please email me for more information on this family, and let me know if you have any additional information.http://www.geocities.com/sarahka1
he founder of my branch of the Biggs Family was John Biggs. He was born in 1751 - his birthplace is unknown. It is not certain where he came from. It has been said that he came here from England with 2 brothers, James and William. James settled in either KY or TN, William in MD, and John in VA. ***John, according to his Revolutionary War pension statement, fought in the Light Horse (or Dragoons). It is said that General George Washington preferred that these cavalry soldiers in these units be natives to the Colonies. That leads me to believe that John Biggs was probably born in this country.
John Biggs fought in the American Revolution. He enlisted in the 13th Infantry Regiment of the Virginia Continental Line in 1778. John enlisted as a private under Captain John Smith. On May 12, 1779, the unit was converted to the 9th Continental Line. At some time during the war, he served under Captain John Biggs (son of Benjamin Biggs of Ulster Co, NY). He also fought in the Light Horse, better known as the Light Dragoons, commanded by Colonel William Washington, cousin to the Commander in Chief. Although John does not specify in his statement, Colonel Washington commanded the 3rd Continental Light Dragoons. He was at the Battle of the Cowpens and the Battle of the Eutaw Springs, both fought in South Carolina. He was discharged from the army at Bacon's Bridge by General Nathaniel Greene. He served from the time of his enlistment in 1778 to the conclusion of the war.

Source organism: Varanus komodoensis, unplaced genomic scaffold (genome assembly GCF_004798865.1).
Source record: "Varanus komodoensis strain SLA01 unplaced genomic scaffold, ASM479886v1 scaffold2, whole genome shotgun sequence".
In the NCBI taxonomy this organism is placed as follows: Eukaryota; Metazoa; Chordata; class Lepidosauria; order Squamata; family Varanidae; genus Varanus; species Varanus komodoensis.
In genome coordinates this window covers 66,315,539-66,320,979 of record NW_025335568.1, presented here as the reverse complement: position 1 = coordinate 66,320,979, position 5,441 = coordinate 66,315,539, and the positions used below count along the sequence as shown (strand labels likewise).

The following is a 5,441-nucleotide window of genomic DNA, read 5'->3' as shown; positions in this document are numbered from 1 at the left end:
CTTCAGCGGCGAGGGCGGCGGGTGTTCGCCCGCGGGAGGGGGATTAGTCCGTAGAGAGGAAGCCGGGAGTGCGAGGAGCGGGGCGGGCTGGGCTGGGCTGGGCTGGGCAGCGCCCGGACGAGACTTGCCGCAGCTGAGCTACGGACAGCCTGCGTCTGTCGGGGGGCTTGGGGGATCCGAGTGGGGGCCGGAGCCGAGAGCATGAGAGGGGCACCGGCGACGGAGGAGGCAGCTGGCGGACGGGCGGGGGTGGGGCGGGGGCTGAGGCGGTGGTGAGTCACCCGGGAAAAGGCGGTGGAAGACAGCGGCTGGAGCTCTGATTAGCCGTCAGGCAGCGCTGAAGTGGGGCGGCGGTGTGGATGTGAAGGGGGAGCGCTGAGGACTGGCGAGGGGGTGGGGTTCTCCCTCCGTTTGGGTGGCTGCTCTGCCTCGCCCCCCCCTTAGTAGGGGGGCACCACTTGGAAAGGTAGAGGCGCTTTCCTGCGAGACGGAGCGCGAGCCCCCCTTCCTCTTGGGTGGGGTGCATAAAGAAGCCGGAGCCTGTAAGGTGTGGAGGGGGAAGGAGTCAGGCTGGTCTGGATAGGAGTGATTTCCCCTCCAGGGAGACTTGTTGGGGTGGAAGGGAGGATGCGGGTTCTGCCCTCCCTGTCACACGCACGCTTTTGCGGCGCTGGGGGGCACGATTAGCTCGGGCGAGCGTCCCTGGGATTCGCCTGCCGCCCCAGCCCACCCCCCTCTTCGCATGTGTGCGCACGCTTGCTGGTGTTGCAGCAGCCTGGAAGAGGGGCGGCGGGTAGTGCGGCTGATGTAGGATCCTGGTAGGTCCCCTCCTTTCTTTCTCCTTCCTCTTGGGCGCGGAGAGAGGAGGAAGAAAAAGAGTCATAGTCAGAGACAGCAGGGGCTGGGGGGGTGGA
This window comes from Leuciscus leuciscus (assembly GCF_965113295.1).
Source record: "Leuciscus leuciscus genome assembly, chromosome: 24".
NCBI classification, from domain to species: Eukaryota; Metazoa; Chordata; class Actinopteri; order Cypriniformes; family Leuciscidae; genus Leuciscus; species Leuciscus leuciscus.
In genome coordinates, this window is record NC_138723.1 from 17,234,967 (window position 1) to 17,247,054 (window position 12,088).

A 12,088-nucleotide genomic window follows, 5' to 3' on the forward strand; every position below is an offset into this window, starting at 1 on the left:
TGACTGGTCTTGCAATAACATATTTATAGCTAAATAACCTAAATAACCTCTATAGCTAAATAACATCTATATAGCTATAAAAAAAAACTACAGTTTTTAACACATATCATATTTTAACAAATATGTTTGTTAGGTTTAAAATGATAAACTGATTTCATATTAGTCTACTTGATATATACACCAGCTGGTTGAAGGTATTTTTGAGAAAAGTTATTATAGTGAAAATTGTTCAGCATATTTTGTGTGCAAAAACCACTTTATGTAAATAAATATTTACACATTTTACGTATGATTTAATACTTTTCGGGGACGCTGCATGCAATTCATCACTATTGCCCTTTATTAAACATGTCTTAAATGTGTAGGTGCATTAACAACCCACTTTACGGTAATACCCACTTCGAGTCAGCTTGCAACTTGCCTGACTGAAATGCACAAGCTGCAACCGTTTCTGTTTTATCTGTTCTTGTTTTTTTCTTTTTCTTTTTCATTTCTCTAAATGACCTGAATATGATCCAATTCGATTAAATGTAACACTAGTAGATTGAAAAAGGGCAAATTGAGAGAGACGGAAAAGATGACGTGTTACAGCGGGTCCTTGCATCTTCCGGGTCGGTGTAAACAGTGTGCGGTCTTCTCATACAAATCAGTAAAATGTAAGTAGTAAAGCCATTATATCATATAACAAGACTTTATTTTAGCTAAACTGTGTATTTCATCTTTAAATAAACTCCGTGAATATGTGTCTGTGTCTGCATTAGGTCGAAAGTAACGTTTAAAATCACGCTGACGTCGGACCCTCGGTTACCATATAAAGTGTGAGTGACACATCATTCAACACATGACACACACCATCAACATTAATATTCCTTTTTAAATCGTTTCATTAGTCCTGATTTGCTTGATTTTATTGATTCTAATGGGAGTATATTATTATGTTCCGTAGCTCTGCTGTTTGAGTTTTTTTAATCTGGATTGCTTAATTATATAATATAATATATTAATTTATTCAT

I have recently discovered that there is a Bacon's Bridge Road in Summerville, SC, just northwest of Charleston, SC. Bacon's Bridge was originally known as Steven's Bridge, and is located on the Ashley River north of Old Fort Dorchester, South Carolina, northwest of Charleston, South Carolina. It was made a public bridge on June 23, 1722. Michael Bacon later acquired the land on which the bridge stood, and was known after that as Bacon's Bridge. Old Fort Dorchester was a colonial town and is now part of the National Park Service.
The original bridge is not in existence. The present concrete bridge has been moved upstream about 100 feet from the original site. It is said that there was an American headquarters at Bacon's Bridge, and that Patriot troops were stationed there. General Nathanael Green wrote some correspondences from there. Bacon's Bridge Redoubt, an earthen fortification, is located near the bridge. It was built by General William Moultrie under orders from General Lincoln during the Revolutionary War. This information came from a historian from South Carolina, collected on July 31, 2000 by Sarah Kathleen Shingleton. More research will be done on this topic.
John applied for a War Pension on March 18, 1821. The pension was for $8 a month, signed by J.C. Calhoun. (Continental Virginia pension # S37775) The account was recorded at the Giles County Courthouse on June 10 1821 and signed by David French. My mother, Sidney Shingleton, obtained these records from the National Archives in Washington, DC. The statement is as follows: